"To have the cultural explosion in Wales in general, the rugby, the music, the sport, is just something that we never thought we'd see, but we are seeing it now."

It is not just the sporting success of the Welsh rugby team that pleases the band these days.

Their own change in fortune in the the last few years has been followed by musical successes from bands like Catatonia, Stereophonics, and the Super Furry Animals.

Those successes mark a long-overdue recognition of the many talented groups that have been in Wales for years.

At last, it is cool to be Welsh again. And that is something that Nicky and the band can - albeit modestly - take credit for.

"All those bands are fantastic in their own right and I don't suppose they were particularly influenced by our music."

"It just needed one band like us who were a bit cocky, a bit arrogant, who could take all the flak really. We weren't shrinking violets that's for sure, we stood up and we took it.

"We had to be the band that did it, and I'm really proud that we achieved it."

The band is also fiercely proud to be Welsh. When they won best group and best album in 1997, the boys draped themselves on stage in a giant Welsh flag.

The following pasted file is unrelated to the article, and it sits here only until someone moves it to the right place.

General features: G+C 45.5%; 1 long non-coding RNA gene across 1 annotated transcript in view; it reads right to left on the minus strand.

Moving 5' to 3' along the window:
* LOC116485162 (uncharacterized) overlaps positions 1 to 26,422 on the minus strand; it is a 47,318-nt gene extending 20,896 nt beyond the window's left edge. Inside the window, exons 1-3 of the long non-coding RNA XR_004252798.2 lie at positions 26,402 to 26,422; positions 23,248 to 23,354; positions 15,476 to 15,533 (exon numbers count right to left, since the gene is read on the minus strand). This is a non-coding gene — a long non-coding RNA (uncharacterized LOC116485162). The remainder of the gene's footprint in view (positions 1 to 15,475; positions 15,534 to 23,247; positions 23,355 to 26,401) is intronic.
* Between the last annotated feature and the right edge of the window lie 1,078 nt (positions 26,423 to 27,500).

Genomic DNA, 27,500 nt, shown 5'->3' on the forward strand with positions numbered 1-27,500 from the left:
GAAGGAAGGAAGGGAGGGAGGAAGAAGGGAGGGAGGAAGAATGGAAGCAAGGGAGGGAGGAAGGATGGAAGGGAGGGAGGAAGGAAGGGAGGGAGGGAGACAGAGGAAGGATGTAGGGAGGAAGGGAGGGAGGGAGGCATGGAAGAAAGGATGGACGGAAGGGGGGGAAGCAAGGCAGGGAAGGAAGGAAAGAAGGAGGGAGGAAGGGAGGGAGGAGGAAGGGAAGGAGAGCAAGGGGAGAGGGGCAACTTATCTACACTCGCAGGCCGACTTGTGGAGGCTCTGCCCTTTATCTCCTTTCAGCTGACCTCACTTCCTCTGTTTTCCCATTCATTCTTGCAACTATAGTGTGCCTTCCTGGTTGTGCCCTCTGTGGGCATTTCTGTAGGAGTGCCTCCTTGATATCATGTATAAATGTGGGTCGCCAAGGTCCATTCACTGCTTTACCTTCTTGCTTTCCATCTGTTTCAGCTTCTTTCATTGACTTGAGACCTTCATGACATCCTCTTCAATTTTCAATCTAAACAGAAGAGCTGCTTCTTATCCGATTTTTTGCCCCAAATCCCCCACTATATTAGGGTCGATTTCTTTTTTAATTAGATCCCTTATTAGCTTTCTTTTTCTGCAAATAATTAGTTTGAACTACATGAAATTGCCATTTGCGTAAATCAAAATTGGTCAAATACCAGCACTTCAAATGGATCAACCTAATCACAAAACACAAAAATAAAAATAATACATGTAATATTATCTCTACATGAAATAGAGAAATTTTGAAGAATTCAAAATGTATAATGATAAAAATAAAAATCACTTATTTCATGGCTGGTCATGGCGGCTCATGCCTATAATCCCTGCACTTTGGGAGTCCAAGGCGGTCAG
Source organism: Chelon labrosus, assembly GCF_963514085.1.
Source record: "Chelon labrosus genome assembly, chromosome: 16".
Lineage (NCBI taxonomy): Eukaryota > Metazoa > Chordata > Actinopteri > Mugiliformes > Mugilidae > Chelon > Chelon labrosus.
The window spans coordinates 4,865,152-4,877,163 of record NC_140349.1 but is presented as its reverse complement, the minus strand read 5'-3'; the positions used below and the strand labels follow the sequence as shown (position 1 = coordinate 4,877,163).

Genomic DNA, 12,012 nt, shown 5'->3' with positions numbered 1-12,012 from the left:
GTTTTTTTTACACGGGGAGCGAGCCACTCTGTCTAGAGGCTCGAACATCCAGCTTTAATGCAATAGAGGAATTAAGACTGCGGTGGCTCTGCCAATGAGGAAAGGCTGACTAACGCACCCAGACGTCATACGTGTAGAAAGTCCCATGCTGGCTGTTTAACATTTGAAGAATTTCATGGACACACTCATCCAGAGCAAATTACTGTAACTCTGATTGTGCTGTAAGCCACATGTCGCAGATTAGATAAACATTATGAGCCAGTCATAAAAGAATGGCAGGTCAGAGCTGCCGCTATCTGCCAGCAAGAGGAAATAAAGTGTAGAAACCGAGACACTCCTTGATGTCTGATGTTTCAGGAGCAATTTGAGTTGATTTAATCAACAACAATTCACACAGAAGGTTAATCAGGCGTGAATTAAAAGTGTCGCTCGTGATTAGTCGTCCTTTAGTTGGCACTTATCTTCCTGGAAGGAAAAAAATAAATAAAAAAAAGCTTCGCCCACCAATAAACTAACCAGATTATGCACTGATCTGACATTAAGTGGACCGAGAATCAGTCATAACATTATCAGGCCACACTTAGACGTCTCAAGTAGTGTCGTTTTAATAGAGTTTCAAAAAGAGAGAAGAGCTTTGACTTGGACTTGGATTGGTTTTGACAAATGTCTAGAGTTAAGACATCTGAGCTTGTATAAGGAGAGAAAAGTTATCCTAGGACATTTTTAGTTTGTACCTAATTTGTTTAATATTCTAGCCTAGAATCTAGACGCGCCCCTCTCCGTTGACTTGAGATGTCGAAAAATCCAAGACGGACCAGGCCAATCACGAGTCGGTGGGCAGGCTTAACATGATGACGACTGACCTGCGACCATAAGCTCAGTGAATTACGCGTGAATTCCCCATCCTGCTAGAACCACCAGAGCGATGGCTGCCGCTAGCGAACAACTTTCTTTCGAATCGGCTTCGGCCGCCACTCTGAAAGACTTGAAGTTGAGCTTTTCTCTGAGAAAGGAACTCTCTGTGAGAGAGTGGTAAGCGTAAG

Now, following their huge success they are keen to say a big thank you to their Welsh fans, and give something back to their home country.

Rumours have recently circulated that the Manics have been looking to start up their own nightclub in Cardiff. Nicky says there are no definite plans to go into business yet, but it is a move which could certainly be on the cards in the future.

"We are always thinking about things like that, but you've got to be careful. The Beatles got messed up when they became businessmen."

"We would love to put something back into our home country, I just don't know what shape it's going to take now, whether it will be some sort of sports sponsorship or something like a club. When we have time we want to put something back, but we just don't know what."